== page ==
Through a series of in-depth interviews with former Canadian federal male prisoners who self-identified as having experienced CPT, she not only examines their experiences and highlights their voices but also emphasizes the critical role of community members in the rehabilitative process and the destructive impacts of excessively punitive correctional tactics. She has observed through her research that community-prisoner connection is integral to healing childhood psychological trauma, reflects trauma-informed, gender-responsive care, and constitutes a powerful, positive connection that should be encouraged as a rehabilitation strategy.
Colleen also facilitates experiential conflict resolution workshops and participates in weekly restorative justice circles in a BC federal prison. She also bridges the gap between community and prisoners, providing opportunities for criminology students and those who have experienced incarceration to learn directly from one another.
Urvashi Tilak (India)
Urvashi Tilak is the Director of the Restorative Justice Team at Counsel to Secure Justice (CSJ). She oversees the implementation of restorative justice work and practices of the organisation. CSJ, a non-profit based in India, serves and supports individuals and communities that have experienced trauma to ensure they are safe, heard, and receive true healing and justice. Counsel to Secure Justice (CSJ) is one of the few organisations working on developing restorative justice and practices in India.
CSJ works with children who have caused harm, providing psycho-social support and restorative talking circles in protective and custodial child care institutions. CSJ offers restorative justice and reintegration and healing processes for children. So far, CSJ has worked with 250 children in institutions, facilitated two restorative justice processes and held three reintegration processes for children who caused harm.
In her presentation, Urvashi proposes to discuss the journey of the Counsel to Secure Justice in establishing restorative practices in India. It will also discuss how CSJ has facilitated Restorative Justice processes and the learnings and challenges of offering restorative practices within Indian legal system.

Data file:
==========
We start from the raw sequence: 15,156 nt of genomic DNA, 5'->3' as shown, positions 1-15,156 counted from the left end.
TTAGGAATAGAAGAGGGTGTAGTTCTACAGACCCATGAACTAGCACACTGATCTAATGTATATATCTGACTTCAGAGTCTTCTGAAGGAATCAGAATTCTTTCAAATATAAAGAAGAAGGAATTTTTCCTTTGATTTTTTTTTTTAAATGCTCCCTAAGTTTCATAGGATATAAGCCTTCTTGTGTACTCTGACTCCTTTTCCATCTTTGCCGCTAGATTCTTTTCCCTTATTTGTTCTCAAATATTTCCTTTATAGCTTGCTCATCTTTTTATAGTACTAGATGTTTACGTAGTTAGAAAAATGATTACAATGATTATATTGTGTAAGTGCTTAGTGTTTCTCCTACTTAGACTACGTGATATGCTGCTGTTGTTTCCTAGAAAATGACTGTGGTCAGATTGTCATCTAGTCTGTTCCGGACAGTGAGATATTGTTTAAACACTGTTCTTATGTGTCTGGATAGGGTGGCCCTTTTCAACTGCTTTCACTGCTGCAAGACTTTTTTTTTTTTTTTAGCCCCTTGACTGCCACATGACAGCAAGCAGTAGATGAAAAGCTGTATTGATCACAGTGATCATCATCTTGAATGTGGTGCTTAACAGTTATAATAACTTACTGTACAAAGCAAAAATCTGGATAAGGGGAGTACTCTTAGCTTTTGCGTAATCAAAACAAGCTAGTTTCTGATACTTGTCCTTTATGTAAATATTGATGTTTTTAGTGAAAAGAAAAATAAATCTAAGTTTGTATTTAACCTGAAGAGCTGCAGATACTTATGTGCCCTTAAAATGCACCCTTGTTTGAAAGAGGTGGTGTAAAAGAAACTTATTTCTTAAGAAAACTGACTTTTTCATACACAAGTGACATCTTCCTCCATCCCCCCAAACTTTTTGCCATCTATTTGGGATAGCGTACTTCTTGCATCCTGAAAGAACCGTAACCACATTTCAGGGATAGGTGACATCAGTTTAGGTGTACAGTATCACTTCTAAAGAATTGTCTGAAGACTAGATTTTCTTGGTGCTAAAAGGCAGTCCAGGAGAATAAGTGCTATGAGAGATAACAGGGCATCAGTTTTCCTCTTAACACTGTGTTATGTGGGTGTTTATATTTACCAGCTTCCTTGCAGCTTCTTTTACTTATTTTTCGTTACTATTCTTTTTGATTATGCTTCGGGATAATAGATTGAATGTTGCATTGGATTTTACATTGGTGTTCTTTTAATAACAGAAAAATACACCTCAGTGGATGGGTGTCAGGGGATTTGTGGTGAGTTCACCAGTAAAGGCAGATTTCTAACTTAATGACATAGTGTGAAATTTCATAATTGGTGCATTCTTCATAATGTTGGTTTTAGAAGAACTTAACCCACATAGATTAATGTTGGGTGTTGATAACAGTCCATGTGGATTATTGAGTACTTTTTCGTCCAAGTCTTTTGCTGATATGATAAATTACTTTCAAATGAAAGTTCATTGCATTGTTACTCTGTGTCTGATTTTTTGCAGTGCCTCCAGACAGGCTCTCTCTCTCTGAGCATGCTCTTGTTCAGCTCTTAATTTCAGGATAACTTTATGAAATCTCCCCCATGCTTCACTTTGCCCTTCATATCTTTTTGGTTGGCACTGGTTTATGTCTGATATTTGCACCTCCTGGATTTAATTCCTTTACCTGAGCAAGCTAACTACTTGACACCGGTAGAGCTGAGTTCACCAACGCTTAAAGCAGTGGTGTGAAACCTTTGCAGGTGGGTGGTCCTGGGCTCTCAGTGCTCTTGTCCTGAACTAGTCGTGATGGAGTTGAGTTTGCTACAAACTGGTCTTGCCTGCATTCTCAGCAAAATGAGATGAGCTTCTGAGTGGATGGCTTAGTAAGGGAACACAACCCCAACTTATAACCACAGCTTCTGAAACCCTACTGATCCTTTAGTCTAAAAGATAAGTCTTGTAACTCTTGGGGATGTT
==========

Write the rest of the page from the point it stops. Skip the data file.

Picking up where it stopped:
As a Public Prosecutor from Brazil, Anna De Paula introduces us to peacemaking circles employed by her and her team to pay special attention to crime victims. Her presentation gives us valuable insights as to how to help and support crime victims even with budgetary restrictions. She also informs us about the importance of trauma awareness.
Geovana Fernandes (Brazil)
Geovana Fernandes holds a Masters in Law focusing on Restorative Justice. She is a Circles Facilitator, Mediator, Federal Justice Public Servant and Director of ADR’s Center. She discusses restorative justice from the lens of alternative dispute resolution. She proposes that restorative justice emerges as a new legal concept to mobilize a diversity of issues and knowledge.
Her present study aims to critically analyze the restorative approach in the context of the multi-door courthouse and from the inflows of the holistic paradigm, as an adequate method to solve conflicts that have generative potential due to traumas and sufferings, in order to allow the interruption of the destructive spiral and thus prevent the emergence of new conflicts.
Some foundations and goals of restorative justice are also going to be addressed, along with the role of narratives in the re-signification of traumatic experiences and how they can be used in restorative circles.
Finally, the potential of restorative justice for the development of mutual recognition will also be evaluated by her.
Claudia Christen-Schneider (Switzerland)
Claudia Christen-Schneider is the Founder and President of the Swiss RJ Forum. She is very active in promoting, developing and implementing restorative justice in Switzerland and also involved in the EFRJ’s values & standards committee.
For more information about Restorative Justice in Switzerland, please visit her website: www.swissrjforum.ch
Her presentation puts forth the idea that trauma-healing should form part of RJ’s practices. According to her RJ shares several commonalities with the concept of ‘trauma-informed care’, which aims to create an environment where professionals know about trauma and adapt their practice according to this knowledge. Both trauma-informed care and RJ seek to promote healing in trauma-survivors through empowerment, story-telling, building healthy and secure relationships and stimulating reconnection. However, according to available literature and conducted research, many RJ programs seemingly lack a trauma-informed approach.
She raises and addresses the question if RJ fails to live up to its own goals of providing a needs-based and healing form of justice. She also explains what it means to work trauma-informed with all stakeholders in a restorative process.